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The ability of paclitaxel to induce elevation of extracellular H2O2 was also observed in a different human cell line HL-60 (Fig. 1C). Interestingly, using a subclone of HL-60 (C6F cells) completely defective in mitochondrial respiration (5), we showed that although the overall ROS generation was low due to respiration defect, paclitaxel caused a similar fold of increase in extracellular H2O2 in this cell culture (Fig. 1C). These data suggest that mitochondrial respiratory chain was not a significant source of paclitaxel-induced ROS generation, and that membrane-associated NOX would be the likely site of ROS production. These observations prompted us to further measure the activity of NOX in membrane fractions of MCF7 cells incubated with or without paclitaxel. As shown in Fig. 1D, exposure of MCF7 cells to 100 nmol/L paclitaxel induced a 2-fold increased in NOX activity, as evidenced by an in vitro luminescence assay. Similar results were obtained with human lung cancer H1299 cells (data not shown). Immunobloting showed that paclitaxel induced an increase in Rac1 protein (a positive regulator of NOX enzyme complex) in the membrane fraction of MCF7 cells (Fig. 1D), consistent with the activation of membrane-associated NOX.

Paclitaxel causes cytotoxic bystander effect mediated by H2O2. We speculated that the extracellular accumulation of ROS induced by paclitaxel might be toxic to bystander cells. To test this possibility, we first treated MCF7 cells with 100 nmol/L paclitaxel for 3 h and removed the drug by washing with fresh medium. A separate dish of MCF7 cells was prelabeled with a nontoxic green dye CMFDA (without paclitaxel) and then trypsinized for coculture with the washed MCF7 cells pretreated with paclitaxel (Fig. 2A). Adherent dead cells with compromised membrane integrity were revealed by directly staining with PI (red) in the culture dish. As shown in Fig. 2B, dead cells from the paclitaxel-treated population exhibited red fluorescent nuclear staining, whereas dead cells from the CMFDA-labeled bystander cells showed yellow nuclear staining due to colabeling with green (CMFDA) and red (PI) dyes. Quantitation of multiple samples showed that among the CMFDA-labeled bystander cells, the mean percentage of PI-labeled cells increased over 10-fold from 0.3% in the sample cocultured with control (untreated) cells to 3.6% in the sample cocultured with paclitaxel-treated cells (Fig. 2C; P < 0.01). It should be noted that this percentage probably underestimated the true percentage of dead cells because only the adherent cells were counted, and direct PI staining mainly revealed dead cells in the late stage. Nevertheless, among all PI-labeled cells (red + yellow), the percentage of yellow cells was 21 ± 7%, suggesting that a significant portion of cell death was due to the bystander effect.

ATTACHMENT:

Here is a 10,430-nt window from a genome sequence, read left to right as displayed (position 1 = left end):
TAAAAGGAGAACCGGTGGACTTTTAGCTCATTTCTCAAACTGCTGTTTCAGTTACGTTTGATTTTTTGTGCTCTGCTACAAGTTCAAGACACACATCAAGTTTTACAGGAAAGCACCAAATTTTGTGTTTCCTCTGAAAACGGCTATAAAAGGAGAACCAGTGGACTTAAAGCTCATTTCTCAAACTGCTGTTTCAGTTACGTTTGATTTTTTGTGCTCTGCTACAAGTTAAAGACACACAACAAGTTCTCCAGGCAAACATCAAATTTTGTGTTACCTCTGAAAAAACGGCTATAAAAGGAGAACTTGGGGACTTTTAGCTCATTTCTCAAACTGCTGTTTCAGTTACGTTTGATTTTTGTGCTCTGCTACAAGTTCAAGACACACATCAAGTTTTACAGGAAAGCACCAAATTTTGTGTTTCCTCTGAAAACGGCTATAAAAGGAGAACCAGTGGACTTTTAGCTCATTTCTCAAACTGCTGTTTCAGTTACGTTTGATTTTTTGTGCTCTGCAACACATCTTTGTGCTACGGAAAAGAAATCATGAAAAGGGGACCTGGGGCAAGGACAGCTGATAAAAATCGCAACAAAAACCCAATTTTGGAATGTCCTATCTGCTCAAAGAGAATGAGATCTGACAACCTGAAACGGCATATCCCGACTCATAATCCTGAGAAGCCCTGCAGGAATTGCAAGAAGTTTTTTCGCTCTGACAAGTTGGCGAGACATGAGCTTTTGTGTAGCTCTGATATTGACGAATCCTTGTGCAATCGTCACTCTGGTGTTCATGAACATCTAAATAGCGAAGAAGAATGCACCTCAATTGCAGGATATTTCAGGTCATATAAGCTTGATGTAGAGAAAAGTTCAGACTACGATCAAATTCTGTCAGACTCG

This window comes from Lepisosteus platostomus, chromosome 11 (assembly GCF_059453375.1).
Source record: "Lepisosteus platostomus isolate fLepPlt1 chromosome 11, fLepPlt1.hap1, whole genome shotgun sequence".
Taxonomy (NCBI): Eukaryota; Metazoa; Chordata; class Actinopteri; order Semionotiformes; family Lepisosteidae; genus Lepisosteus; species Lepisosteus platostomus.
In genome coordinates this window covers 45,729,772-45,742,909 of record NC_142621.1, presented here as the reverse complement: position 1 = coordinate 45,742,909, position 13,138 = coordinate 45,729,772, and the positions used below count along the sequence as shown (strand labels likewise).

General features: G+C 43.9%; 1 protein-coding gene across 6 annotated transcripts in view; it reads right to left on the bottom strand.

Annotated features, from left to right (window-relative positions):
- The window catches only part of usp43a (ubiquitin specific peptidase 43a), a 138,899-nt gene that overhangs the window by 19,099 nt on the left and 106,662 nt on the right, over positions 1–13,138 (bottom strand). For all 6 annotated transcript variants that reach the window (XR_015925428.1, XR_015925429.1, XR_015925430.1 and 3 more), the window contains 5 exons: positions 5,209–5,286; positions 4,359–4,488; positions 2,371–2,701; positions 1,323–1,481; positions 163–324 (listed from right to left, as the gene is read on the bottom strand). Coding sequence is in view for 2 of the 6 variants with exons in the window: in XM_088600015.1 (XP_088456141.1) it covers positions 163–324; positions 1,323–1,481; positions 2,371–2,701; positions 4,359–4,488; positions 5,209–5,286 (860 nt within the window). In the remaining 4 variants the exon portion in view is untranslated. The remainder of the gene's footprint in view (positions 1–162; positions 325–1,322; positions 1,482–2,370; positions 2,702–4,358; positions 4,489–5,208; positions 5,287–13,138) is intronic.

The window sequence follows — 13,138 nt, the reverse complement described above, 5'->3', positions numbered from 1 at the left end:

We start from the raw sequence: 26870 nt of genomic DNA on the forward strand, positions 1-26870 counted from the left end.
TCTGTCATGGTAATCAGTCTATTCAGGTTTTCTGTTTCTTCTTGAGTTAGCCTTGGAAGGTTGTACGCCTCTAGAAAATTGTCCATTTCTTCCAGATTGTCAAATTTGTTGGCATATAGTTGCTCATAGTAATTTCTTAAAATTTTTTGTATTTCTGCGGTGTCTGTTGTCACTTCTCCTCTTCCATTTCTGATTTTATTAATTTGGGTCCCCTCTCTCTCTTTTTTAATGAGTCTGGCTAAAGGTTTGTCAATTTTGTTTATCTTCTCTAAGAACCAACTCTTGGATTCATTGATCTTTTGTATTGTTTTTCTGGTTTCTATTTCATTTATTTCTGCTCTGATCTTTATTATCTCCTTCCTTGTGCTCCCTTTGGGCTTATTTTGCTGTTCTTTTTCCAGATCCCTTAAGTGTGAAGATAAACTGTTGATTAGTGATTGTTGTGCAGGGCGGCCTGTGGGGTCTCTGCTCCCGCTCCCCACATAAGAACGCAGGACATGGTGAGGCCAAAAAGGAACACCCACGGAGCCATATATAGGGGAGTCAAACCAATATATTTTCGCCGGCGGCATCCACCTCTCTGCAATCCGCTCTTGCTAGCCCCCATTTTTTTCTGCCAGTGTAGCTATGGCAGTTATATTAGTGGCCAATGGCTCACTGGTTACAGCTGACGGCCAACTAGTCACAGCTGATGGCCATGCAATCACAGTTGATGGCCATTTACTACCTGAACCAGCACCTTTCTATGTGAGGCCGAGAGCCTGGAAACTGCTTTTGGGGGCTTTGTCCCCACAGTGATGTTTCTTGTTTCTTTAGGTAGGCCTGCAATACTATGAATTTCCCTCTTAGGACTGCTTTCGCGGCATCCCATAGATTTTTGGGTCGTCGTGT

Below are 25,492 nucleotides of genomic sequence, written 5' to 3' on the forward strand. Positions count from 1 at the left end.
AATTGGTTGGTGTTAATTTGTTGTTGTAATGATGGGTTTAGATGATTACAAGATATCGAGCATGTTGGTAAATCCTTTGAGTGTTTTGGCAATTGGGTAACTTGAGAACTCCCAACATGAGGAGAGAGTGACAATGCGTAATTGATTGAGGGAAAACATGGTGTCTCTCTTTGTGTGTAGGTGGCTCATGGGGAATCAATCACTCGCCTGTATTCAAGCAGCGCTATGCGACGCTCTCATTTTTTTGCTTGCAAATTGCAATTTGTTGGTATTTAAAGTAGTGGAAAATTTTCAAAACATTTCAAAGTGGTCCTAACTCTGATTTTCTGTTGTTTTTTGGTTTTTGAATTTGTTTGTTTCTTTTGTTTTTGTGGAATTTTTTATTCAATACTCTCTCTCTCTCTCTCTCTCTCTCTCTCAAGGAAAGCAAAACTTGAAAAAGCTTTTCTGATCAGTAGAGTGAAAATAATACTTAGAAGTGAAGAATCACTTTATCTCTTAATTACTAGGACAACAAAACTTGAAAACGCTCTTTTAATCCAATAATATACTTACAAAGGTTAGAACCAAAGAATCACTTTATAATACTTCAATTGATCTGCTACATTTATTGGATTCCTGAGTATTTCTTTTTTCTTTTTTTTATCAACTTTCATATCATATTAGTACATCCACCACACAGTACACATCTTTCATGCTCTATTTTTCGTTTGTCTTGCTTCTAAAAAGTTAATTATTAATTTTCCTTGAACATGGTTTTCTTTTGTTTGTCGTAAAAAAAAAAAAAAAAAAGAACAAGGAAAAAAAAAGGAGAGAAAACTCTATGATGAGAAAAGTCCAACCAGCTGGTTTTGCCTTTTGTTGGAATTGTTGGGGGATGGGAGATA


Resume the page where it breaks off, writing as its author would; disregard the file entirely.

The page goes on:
Figure 2.

Induction of cell death by paclitaxel in neighboring untreated cells. A, experimental design used to assess the bystander effect of paclitaxel. MCF7 cells labeled with CMFDA were cocultured with MCF7 cells pretreated with or without 100 nmol/L paclitaxel for 3 h. Drug was removed by repeat washing before coculture. B, after 48 h of coculture, cell killing was evaluated by PI staining and examined under fluorescence microscopy (×40 objective) as described in Materials and Methods. Dead cells from the paclitaxel-treated population exhibited red fluorescent nuclear staining, whereas dead cells from the CMFDA-labeled bystander cells showed yellow nuclear staining (arrow). C, quantitation of cell killing in adherent CMFDA-labeled cells cocultured with control or paclitaxel-treated cells in the presence or absence of 100 units/mL CuZnSOD or 2,000 units/mL catalase as indicated. Cell death was expressed as the percentage of PI-labeled cells counted from multiple fields (n = 9). Columns, mean of three independent experiments carried out in triplicate; bars, SD. *, P < 10−4; #, P = 0.003.

Figure 2.